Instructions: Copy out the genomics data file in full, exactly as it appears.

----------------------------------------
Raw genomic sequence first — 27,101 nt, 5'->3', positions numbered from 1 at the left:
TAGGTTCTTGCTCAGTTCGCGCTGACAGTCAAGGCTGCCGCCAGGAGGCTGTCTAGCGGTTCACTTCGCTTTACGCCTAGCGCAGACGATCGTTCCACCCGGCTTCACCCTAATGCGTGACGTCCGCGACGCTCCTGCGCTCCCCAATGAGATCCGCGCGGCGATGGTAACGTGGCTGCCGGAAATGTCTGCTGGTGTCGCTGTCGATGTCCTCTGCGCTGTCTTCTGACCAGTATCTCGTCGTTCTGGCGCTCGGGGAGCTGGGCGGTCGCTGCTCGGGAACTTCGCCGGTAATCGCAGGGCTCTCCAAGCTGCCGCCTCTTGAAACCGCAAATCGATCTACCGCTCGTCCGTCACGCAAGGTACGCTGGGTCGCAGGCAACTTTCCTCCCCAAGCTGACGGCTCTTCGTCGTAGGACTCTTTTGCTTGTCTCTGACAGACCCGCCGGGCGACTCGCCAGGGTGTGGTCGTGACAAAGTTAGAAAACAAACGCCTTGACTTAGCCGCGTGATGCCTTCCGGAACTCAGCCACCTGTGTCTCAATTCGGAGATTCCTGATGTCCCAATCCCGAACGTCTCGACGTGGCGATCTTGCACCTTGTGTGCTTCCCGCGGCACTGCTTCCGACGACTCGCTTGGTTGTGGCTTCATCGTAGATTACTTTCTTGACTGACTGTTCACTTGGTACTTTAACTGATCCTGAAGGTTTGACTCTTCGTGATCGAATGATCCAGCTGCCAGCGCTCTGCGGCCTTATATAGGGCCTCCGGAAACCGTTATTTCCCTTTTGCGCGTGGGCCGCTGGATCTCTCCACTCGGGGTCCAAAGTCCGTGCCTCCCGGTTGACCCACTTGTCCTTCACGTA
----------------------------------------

Raw genomic sequence first — 27,101 nt, 5'->3', positions numbered from 1 at the left:
TAGGTTCTTGCTCAGTTCGCGCTGACAGTCAAGGCTGCCGCCAGGAGGCTGTCTAGCGGTTCACTTCGCTTTACGCCTAGCGCAGACGATCGTTCCACCCGGCTTCACCCTAATGCGTGACGTCCGCGACGCTCCTGCGCTCCCCAATGAGATCCGCGCGGCGATGGTAACGTGGCTGCCGGAAATGTCTGCTGGTGTCGCTGTCGATGTCCTCTGCGCTGTCTTCTGACCAGTATCTCGTCGTTCTGGCGCTCGGGGAGCTGGGCGGTCGCTGCTCGGGAACTTCGCCGGTAATCGCAGGGCTCTCCAAGCTGCCGCCTCTTGAAACCGCAAATCGATCTACCGCTCGTCCGTCACGCAAGGTACGCTGGGTCGCAGGCAACTTTCCTCCCCAAGCTGACGGCTCTTCGTCGTAGGACTCTTTTGCTTGTCTCTGACAGACCCGCCGGGCGACTCGCCAGGGTGTGGTCGTGACAAAGTTAGAAAACAAACGCCTTGACTTAGCCGCGTGATGCCTTCCGGAACTCAGCCACCTGTGTCTCAATTCGGAGATTCCTGATGTCCCAATCCCGAACGTCTCGACGTGGCGATCTTGCACCTTGTGTGCTTCCCGCGGCACTGCTTCCGACGACTCGCTTGGTTGTGGCTTCATCGTAGATTACTTTCTTGACTGACTGTTCACTTGGTACTTTAACTGATCCTGAAGGTTTGACTCTTCGTGATCGAATGATCCAGCTGCCAGCGCTCTGCGGCCTTATATAGGGCCTCCGGAAACCGTTATTTCCCTTTTGCGCGTGGGCCGCTGGATCTCTCCACTCGGGGTCCAAAGTCCGTGCCTCCCGGTTGACCCACTTGTCCTTCACGTA